“Christians are called to live in faith, hope and charity,” he added. I liked this version of Ahmari-ism better, and I thought of it when I reached the point in his new essay where he attacked French for treating political opponents with a spirit of charity and goodwill: “Again and again, French insists on the sincerity of the believers whose causes he takes up, as if asserting sincerity of belief can move the heart of an enemy who finds you and your beliefs repulsive . . . But they won’t listen.”

By styling political debate in terms of “an enemy,” Ahmari adopts what might be called the “Flight 93 Election Forever” style of politics, which sees democratic politics as not a matter of debate, persuasion, or compromise, but one of war with an “enemy.” Never mind that the other side might not be an “enemy,” or that even when there are genuine “enemies” in the political arena, there are far more Americans who disagree with Christians’ political views but who could be persuaded by (or at least compromise with) political advocates who present their arguments in less apocalyptic tones. We are all susceptible to moments when our political rhetoric goes overboard—Fr. Neuhaus was no exception, of course—but those are precisely the moments when we are most lucky to have others among us appealing to the better angels of our nature.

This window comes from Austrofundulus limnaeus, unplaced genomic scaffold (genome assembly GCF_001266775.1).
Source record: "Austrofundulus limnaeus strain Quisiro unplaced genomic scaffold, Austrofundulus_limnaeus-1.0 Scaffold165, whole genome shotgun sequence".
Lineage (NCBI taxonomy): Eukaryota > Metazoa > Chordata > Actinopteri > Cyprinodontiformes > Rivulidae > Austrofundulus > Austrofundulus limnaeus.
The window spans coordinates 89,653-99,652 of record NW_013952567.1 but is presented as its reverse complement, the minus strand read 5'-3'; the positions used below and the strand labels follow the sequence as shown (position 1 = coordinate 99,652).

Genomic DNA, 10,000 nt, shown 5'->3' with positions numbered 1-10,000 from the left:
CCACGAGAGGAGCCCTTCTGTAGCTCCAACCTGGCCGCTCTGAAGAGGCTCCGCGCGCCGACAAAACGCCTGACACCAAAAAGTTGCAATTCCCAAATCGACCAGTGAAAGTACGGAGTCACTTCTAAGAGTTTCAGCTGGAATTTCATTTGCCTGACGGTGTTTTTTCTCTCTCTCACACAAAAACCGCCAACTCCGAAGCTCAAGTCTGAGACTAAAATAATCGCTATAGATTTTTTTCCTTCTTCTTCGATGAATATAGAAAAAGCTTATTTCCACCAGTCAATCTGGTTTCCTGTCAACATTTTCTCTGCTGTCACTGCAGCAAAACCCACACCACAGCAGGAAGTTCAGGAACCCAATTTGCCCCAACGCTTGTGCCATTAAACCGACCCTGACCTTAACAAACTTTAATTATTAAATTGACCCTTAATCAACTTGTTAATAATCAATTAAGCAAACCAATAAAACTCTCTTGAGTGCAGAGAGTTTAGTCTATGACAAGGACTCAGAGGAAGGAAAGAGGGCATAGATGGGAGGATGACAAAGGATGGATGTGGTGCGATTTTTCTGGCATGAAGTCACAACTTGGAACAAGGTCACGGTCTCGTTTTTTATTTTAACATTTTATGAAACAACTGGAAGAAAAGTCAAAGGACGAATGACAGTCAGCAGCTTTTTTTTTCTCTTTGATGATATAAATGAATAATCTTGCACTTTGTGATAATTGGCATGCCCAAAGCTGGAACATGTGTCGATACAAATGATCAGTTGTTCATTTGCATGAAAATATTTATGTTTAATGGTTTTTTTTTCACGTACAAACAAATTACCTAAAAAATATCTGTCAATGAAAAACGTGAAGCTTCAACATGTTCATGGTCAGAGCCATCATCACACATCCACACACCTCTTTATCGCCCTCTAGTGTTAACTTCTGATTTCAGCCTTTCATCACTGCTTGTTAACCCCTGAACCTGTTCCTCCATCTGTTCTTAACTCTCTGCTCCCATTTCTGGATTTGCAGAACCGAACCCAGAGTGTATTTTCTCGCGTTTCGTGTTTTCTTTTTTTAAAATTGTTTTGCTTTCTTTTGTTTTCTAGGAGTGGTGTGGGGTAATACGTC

In that way, French sees greater prospects for actual success in civil democratic dialogue (as he explained eloquently a few days ago), always with an eye to the culture upon which our political disputes float. But here, too, Ahmari objects:

I take issue with David French-ism’s almost supernatural faith in something called “culture”—deemed to be neutral and apolitical and impervious to policy—to solve everything. Questions that are squarely political—that is, that touch on our shared quest for the common good—become depoliticized by this culture-first strategy.